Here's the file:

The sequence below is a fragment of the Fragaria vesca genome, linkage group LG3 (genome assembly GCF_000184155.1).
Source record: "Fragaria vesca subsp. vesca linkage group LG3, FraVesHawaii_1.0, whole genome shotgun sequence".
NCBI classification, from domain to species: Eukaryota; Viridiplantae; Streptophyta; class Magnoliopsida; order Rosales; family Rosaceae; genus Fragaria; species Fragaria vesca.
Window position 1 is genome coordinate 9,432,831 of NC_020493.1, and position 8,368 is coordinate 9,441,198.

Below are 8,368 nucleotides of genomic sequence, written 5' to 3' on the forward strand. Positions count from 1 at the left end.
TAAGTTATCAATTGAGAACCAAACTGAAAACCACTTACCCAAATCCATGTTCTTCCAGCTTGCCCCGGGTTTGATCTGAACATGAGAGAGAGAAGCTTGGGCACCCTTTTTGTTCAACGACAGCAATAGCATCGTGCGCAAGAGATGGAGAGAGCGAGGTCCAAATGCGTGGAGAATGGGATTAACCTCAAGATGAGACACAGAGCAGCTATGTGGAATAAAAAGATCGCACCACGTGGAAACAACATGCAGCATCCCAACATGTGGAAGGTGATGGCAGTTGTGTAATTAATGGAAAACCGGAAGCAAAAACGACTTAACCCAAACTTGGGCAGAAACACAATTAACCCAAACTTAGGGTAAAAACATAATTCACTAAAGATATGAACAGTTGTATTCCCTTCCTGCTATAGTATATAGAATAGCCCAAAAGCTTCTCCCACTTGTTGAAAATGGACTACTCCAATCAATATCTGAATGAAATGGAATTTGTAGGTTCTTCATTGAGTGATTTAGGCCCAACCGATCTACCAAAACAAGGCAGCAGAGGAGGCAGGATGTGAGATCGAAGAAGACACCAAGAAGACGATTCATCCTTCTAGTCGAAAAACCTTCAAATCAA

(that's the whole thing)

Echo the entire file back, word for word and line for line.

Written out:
The sequence below is a fragment of the Fragaria vesca genome, linkage group LG3 (genome assembly GCF_000184155.1).
Source record: "Fragaria vesca subsp. vesca linkage group LG3, FraVesHawaii_1.0, whole genome shotgun sequence".
NCBI classification, from domain to species: Eukaryota; Viridiplantae; Streptophyta; class Magnoliopsida; order Rosales; family Rosaceae; genus Fragaria; species Fragaria vesca.
Window position 1 is genome coordinate 9,432,831 of NC_020493.1, and position 8,368 is coordinate 9,441,198.

Below are 8,368 nucleotides of genomic sequence, written 5' to 3' on the forward strand. Positions count from 1 at the left end.
TAAGTTATCAATTGAGAACCAAACTGAAAACCACTTACCCAAATCCATGTTCTTCCAGCTTGCCCCGGGTTTGATCTGAACATGAGAGAGAGAAGCTTGGGCACCCTTTTTGTTCAACGACAGCAATAGCATCGTGCGCAAGAGATGGAGAGAGCGAGGTCCAAATGCGTGGAGAATGGGATTAACCTCAAGATGAGACACAGAGCAGCTATGTGGAATAAAAAGATCGCACCACGTGGAAACAACATGCAGCATCCCAACATGTGGAAGGTGATGGCAGTTGTGTAATTAATGGAAAACCGGAAGCAAAAACGACTTAACCCAAACTTGGGCAGAAACACAATTAACCCAAACTTAGGGTAAAAACATAATTCACTAAAGATATGAACAGTTGTATTCCCTTCCTGCTATAGTATATAGAATAGCCCAAAAGCTTCTCCCACTTGTTGAAAATGGACTACTCCAATCAATATCTGAATGAAATGGAATTTGTAGGTTCTTCATTGAGTGATTTAGGCCCAACCGATCTACCAAAACAAGGCAGCAGAGGAGGCAGGATGTGAGATCGAAGAAGACACCAAGAAGACGATTCATCCTTCTAGTCGAAAAACCTTCAAATCAA